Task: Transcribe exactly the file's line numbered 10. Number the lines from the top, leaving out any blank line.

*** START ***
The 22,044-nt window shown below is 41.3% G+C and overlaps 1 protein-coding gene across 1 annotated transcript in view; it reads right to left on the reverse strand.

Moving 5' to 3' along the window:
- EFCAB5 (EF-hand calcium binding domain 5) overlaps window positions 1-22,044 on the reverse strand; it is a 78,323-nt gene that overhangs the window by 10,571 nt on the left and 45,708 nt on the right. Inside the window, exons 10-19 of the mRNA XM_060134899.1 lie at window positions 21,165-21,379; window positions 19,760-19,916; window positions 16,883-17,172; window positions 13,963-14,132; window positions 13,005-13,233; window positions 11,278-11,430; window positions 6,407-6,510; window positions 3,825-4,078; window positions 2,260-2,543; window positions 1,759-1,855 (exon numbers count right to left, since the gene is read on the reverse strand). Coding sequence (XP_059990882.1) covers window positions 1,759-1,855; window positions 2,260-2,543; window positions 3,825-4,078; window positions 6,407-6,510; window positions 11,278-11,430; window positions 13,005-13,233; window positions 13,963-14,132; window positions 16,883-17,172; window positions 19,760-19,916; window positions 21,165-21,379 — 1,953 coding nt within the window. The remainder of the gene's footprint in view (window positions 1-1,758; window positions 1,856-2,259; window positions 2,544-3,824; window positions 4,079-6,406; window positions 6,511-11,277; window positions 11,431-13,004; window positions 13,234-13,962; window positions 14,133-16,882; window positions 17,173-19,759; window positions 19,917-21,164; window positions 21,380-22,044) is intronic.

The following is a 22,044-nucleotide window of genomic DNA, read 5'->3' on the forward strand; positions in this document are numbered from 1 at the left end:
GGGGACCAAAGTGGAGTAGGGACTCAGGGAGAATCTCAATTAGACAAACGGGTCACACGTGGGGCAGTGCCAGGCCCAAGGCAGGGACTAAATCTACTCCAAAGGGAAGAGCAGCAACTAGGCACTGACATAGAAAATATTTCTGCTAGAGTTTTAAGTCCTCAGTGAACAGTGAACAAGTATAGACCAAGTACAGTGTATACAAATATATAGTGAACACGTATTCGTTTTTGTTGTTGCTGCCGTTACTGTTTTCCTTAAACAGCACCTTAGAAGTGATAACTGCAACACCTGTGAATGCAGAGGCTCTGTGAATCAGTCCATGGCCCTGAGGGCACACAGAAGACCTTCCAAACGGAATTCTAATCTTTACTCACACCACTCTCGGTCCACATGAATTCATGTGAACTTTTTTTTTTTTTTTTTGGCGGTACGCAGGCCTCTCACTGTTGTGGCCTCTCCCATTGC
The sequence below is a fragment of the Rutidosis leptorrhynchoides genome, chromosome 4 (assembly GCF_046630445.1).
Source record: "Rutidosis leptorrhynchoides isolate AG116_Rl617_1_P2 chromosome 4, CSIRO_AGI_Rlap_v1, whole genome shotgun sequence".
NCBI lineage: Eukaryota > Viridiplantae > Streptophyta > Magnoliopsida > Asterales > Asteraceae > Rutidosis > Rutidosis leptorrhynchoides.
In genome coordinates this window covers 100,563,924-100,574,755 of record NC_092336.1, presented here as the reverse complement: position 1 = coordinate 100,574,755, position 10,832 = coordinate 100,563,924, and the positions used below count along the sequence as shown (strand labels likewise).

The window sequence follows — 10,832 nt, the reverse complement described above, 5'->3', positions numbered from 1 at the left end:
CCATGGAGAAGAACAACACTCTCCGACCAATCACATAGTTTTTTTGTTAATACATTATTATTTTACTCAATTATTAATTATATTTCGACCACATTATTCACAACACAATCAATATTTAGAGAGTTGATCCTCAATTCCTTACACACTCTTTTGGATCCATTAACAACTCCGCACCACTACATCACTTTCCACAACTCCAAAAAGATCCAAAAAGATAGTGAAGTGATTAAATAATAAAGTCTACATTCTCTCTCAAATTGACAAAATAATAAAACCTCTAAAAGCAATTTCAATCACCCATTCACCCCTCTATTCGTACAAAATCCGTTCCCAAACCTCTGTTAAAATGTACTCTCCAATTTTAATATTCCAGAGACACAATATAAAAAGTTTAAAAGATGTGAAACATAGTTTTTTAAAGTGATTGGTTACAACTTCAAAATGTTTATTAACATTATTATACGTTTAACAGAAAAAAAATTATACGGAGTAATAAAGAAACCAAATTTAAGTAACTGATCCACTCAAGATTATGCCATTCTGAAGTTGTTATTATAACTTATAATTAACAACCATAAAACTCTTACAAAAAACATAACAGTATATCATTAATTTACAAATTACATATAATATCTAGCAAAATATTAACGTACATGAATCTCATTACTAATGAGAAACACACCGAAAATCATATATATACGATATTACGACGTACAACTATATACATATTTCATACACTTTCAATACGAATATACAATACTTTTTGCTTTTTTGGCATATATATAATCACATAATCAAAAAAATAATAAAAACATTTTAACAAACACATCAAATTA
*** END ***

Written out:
The window sequence follows — 10,832 nt, the reverse complement described above, 5'->3', positions numbered from 1 at the left end: